Missouri House approves congressional map with 6-2 Republican lean
The map keeps Missouri’s congressional makeup intact, with six Republican seats and two Democratic ones.
The Missouri House on Wednesday passed a congressional redistricting map that would keep the state’s current congressional makeup, with six Republican seats and two Democratic ones.
Representatives voted 86-67 to pass the map, with some Republicans joining all Democrats in voting against the bill.
However, the map in its current state will not go into effect until after the Aug. 2 primary because the House failed to pass an emergency clause, as Democratic votes were needed for that to be approved.
Rep. Dan Shaul, R-Imperial, spoke on the need for the House to accomplish other things this session.
“What bill have we heard on this floor? We’re almost to the end of January. It’s redistricting. We have an obligation to the rest of the people of this state to move other legislation that they sent us here for,” Shaul said.
In speaking about voting against the emergency clause, Minority Leader Crystal Quade, D-Springfield, rebuffed the idea that Democrats would be blamed for possible election chaos that emerges from the maps not going into effect until after the primary.
“Our job is not to vote on things based on what we get blamed for and what we don’t get blamed for,” Quade said. “Our job is to be able to sleep at night, vote for what we think our constituents want us to vote for and to do our best here in this body and to follow our constitution.”
The congressional map now goes to the Senate, where a coalition of senators already is advocating for a map with seven Republican seats. It’s possible the Senate could approve an emergency clause and send it back to the House for another vote.
Original story from Jan. 18
The Missouri House gave preliminary approval Tuesday to a redistricting map that would likely keep Missouri’s congressional delegation the same.
House members voted 84-60 in favor of the map, with all yes votes coming from Republicans.
Rep. Dan Shaul, R-Imperial, who chaired the House committee responsible for congressional redistricting, said his goals for the map, in addition to it being constitutionally sound, included meeting a series of requirements like having the map comply with the Voting Rights Act and the districts being compact and contiguous. The committee also had to use data from the 2020 census.
“We may like the data by the census, we may not. We do not have a choice; we must use that data from the census,” Shaul said.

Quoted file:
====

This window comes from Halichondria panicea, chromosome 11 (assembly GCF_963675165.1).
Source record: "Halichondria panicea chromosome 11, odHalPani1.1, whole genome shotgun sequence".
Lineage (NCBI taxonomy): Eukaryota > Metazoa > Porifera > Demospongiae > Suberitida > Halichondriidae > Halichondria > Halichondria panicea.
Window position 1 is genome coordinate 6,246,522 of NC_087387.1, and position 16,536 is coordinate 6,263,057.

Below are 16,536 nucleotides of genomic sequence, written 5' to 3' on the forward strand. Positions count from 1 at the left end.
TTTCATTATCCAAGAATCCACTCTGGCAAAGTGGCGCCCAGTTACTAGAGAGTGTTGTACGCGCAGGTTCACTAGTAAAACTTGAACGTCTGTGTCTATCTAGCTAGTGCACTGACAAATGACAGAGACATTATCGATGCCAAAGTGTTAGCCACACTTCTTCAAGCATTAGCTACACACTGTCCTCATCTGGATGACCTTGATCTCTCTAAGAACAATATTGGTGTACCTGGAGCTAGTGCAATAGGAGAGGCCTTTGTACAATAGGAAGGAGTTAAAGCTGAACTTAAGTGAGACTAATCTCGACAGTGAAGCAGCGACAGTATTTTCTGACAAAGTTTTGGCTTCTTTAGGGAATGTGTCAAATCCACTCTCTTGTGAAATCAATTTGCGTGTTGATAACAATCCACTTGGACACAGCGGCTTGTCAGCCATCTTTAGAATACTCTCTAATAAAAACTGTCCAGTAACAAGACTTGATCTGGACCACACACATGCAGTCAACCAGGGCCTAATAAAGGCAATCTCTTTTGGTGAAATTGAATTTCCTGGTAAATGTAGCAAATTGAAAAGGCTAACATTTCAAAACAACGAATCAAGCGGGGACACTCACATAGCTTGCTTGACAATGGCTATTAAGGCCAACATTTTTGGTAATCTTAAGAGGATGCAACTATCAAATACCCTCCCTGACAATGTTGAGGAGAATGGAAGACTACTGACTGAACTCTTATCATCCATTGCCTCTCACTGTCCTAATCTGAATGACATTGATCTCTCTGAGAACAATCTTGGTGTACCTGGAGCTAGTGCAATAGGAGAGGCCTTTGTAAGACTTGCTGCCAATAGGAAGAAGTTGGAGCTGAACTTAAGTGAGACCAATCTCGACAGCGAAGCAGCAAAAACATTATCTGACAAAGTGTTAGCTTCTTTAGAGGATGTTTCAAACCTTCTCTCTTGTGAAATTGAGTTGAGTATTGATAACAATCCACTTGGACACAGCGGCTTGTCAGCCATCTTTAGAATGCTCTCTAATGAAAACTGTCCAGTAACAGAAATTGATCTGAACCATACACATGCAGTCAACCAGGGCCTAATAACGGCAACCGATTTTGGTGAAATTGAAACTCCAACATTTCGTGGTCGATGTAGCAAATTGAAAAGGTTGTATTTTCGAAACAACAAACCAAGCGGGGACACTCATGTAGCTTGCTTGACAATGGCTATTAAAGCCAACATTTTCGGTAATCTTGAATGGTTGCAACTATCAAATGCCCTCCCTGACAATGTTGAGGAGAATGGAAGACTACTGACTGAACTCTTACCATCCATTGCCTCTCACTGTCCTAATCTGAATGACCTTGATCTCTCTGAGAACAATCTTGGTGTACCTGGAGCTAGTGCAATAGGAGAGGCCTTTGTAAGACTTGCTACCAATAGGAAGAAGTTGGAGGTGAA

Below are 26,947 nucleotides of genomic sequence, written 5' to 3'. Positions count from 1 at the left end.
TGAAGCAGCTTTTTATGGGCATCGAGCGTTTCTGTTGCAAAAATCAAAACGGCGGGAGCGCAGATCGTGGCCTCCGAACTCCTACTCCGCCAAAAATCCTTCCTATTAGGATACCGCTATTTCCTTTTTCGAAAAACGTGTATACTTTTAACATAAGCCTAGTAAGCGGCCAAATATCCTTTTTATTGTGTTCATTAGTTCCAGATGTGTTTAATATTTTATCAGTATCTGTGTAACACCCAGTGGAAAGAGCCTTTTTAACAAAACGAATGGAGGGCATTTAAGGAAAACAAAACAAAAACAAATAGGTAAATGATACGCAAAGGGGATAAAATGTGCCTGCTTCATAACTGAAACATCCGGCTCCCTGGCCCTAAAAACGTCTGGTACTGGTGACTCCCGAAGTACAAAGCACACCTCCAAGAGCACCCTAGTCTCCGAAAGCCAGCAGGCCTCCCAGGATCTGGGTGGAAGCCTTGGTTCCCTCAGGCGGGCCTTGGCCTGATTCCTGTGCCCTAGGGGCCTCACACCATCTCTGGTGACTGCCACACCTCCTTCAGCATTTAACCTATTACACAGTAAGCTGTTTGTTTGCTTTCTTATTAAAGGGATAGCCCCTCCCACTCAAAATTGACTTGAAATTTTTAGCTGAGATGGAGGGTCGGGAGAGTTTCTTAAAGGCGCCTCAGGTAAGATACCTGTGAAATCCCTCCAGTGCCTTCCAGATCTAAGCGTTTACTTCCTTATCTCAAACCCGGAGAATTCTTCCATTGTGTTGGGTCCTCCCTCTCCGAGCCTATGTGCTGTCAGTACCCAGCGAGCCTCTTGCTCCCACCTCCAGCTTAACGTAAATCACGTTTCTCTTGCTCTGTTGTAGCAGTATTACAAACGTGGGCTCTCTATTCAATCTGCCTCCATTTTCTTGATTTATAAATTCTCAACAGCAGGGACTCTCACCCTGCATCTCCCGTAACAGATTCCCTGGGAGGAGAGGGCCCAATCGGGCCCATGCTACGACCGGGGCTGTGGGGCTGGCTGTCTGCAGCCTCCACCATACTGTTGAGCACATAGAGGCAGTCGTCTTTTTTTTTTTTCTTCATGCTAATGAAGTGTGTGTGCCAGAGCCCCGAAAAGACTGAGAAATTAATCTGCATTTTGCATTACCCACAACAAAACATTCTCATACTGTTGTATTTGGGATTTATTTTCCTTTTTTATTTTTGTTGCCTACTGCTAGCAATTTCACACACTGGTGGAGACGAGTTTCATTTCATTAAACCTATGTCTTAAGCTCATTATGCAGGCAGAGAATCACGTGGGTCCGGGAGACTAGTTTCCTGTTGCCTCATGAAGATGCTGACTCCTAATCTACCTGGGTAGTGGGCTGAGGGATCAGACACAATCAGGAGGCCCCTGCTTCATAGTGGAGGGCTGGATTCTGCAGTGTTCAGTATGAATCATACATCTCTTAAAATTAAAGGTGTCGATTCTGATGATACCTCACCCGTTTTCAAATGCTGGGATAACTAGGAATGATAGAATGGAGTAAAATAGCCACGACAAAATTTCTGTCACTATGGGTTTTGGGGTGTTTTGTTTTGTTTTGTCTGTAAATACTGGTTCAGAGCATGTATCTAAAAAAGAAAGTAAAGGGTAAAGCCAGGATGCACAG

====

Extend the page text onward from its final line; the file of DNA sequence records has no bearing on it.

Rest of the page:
Those requirements resulted in a map that’s similar to the one Missouri has now and would likely again send six Republicans and two Democrats to Congress.
However, some Republicans joined Democrats in voting against the map, though for different reasons.
Democrats offered several amendments on the House floor to modify the map. One, proposed by LaKeySha Bosley, D-St. Louis, would have modified Missouri’s 1st Congressional District by drawing the district more northwest and increasing the minority population. The district, currently represented by Cori Bush, is protected under the Voting Rights Act.
“We’re voting on a district that has an impact and has been fought for, for generations,” Bosley said.
Republicans also submitted new maps for consideration with the intention of picking up a congressional seat and having a 7-1 majority. Though some Republicans have voiced support for a 7-1 map, it’s a position in contrast to some in leadership who have been vocal in their preference for a 6-2 map.
Nick Schroer, R-O’Fallon, was the first to offer an amendment that drew a 7-1 map.
“We are trying to ensure that the representatives that we’re putting forth with these boundaries are representing the core values of the people here in the state of Missouri,” Schroer said.
However, Schroer’s map was not put up for consideration because it did not meet the requirement of the districts having equal population.
Peter Merideth, D-St. Louis, in addition to bringing up the population error, spoke against the map itself.
“It intentionally splits up communities that the amendment sponsor doesn’t agree with into multiple districts to intentionally weaken their representation and power,” Merideth said.
Though representatives did not vote on Schroer’s map, they did reject a different 7-1 map as well as all other amendments that modified the map on the House floor.
The House must vote again before the map goes to the Senate. That includes a vote on the emergency clause to immediately put the map into effect. If an emergency clause is not adopted, the maps won't go into effect until Aug. 28, which would be after the Aug. 2 primary date.
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